Mass or Weight?
Mass and weight are different. Mass means how much matter is in an object. Weight is the measure of the force of gravity on that object.
For example, your body mass is the same on earth, on moon or on Jupiter but if you weigh 100 kilograms on earth, you weigh 16.6 kilograms on the moon and 236.4 kilograms on Jupiter because their gravities are different than earth.
The mass units in the converter:
"carat (ct), centigram, decigram, dekagram, dram, grain, gram (g), hectogram (hg), hundredweight, kilogram (kg), kiloton, megagram, megatonne, microgram, milligram (mg), nanogram, ounce (oz), petagram, picogram, pound (lb), quarter, stone (st) and ton"
Metric Mass Units
Because the metric system is a decimal system, all other metric mass units are either the fractions or the multiples of kilogram. The most frequently used metric mass units are kilogram (kg), gram (g) and milligram (mg).
The base unit of mass in the metric system is kilogram. Here is a quick reference list for the base metric mass unit, kilogram:
- 1 kilogram = 1000 grams
- 1 kilogram = 2.20462 pounds
- 1 kilogram = 35.274 ounces
- 1 kilogram = 0.157 stone
- 1 kilogram = 1⁄1000 metric ton
Kilogram Definition (Before May 2019):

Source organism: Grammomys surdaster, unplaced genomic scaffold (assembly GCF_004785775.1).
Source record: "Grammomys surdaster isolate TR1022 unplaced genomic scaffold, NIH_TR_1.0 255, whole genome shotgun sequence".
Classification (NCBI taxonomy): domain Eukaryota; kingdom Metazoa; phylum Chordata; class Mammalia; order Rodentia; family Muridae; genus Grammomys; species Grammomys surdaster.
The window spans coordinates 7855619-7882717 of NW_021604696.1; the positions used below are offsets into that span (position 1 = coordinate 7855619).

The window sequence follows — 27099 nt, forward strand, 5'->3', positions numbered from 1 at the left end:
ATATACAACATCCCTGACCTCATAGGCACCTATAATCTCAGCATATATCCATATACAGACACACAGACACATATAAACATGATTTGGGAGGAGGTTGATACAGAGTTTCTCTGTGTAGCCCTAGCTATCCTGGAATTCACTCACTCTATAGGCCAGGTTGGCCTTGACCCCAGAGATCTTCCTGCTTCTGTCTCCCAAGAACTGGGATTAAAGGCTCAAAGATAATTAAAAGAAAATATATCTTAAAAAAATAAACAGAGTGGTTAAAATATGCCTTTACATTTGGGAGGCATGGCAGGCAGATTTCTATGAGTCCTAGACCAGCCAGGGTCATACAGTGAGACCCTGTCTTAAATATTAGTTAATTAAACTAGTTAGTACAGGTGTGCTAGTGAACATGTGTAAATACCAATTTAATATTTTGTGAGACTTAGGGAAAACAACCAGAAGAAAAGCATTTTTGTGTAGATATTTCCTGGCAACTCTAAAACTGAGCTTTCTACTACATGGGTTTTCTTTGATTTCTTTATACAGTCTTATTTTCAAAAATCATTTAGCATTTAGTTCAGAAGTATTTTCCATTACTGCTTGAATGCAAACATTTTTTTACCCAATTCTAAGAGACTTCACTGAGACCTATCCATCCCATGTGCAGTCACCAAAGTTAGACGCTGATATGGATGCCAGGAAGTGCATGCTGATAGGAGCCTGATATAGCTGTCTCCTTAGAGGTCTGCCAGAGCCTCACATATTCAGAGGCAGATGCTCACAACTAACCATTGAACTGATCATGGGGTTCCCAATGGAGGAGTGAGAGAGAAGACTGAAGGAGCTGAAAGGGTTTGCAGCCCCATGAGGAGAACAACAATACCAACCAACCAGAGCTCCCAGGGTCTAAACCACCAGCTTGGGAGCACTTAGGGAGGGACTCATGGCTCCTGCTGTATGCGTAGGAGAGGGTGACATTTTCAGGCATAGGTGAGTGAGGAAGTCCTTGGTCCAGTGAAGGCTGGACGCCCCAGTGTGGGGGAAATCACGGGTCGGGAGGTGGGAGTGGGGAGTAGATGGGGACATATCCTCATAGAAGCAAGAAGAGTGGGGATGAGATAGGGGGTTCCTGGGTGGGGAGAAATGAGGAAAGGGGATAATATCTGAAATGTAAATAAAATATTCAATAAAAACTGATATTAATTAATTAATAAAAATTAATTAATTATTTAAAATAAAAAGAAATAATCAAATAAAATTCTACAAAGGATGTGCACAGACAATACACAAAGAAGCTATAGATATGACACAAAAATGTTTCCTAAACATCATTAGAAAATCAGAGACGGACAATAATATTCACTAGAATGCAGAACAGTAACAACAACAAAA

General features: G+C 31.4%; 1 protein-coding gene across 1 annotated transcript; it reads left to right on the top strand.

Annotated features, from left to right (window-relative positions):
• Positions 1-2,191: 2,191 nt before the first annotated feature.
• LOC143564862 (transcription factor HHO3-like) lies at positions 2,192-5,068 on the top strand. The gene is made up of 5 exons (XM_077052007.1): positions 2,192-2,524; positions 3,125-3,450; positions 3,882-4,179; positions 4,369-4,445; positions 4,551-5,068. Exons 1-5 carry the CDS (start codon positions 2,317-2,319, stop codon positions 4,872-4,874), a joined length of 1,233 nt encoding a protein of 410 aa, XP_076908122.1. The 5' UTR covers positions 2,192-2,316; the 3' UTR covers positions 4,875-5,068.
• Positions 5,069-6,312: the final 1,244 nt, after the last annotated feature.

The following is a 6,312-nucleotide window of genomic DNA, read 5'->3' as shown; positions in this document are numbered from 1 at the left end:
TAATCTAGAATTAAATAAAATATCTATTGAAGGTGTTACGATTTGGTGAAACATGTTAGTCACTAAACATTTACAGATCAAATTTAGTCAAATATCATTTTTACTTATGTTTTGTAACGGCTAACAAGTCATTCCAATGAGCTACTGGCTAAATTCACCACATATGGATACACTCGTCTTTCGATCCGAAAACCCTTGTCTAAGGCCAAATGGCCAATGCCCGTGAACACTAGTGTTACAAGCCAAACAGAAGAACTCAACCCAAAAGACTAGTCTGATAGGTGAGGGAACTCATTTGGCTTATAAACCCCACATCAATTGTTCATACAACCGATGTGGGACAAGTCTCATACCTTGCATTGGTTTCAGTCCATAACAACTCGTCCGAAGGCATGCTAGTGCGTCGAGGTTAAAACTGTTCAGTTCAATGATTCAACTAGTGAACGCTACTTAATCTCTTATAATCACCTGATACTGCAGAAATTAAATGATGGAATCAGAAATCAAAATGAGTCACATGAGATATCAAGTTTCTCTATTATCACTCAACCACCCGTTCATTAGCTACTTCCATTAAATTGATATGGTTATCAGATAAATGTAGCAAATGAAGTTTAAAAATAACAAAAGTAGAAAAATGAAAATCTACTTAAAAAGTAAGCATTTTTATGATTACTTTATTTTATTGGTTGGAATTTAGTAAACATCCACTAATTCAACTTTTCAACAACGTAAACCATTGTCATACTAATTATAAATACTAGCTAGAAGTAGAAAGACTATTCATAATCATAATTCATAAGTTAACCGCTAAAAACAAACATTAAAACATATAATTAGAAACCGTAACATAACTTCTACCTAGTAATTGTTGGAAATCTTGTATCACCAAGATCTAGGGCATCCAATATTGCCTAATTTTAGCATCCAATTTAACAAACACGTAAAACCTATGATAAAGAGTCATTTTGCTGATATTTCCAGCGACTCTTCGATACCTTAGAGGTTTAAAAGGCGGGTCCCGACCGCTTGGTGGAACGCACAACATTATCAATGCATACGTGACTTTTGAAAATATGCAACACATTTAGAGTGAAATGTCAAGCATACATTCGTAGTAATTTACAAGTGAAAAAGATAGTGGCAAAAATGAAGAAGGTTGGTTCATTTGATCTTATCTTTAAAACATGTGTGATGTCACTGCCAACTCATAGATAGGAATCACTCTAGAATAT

Kilogram is equal to the mass of the international prototype (platinum-iridium cylinder kept in France) of the kilogram. The kilogram prototype is also known as "Le Grand K".
Kilogram Redefinition (After May 2019):
On 16 November 2018, for the most accurate measurement, the scientists agreed that the SI base unit definitions should not be based on the physical objects but instead based on fundamental constants of nature that does not change over time, such as Planck constant etc.
With the new definition, the Kibble balance will be used to measure the mass of the kilogram. When you place a weight on the Kibble balance, the machine produces an electric current proportional to Planck’s constant. With Planck’s constant set, the kilogram will correspond to a specific amount of current in the Kibble balance.
Based on this, the redefinition of kilogram is:
"Kilogram is defined by taking the fixed numerical value of the Planck constant h to be 6.62607015×10−34 when expressed in the unit J⋅s, which is equal to kg⋅m2⋅s−1, where the metre and the second are defined in terms of c and ΔνCs."
With the new definition, the kilogram also depends on the definitions of the second and the metre.
Imperial and US Customary Mass Units
In the imperial and the US Customary system the fundamental unit of mass is pound (lb). All other units are either the fractions or the multiples of pound.
The imperial and the US Customary system share the same mass units and only difference is with the hundredweight (112 pounds in imperial system and 100 pounds in US Customary system ) and the ton (2240 pounds in the imperial system and 2000 pounds in the US Customary system).
Here is the list of the Imperial and the US Customary mass units:
- grain (gr) = 1⁄7000 pound
- drachm (dr) = 1⁄256 pound
- ounce (oz) = 1⁄16 pound
- pound (lb)
- stone (st) = 14 pounds
- quarter (qtr) = 28 pounds
- hundredweight (cwt) = 112 pounds in imperial, 100 pounds in US Customary
- ton (t) = 2240 pounds in imperial, 2000 pounds in US Customary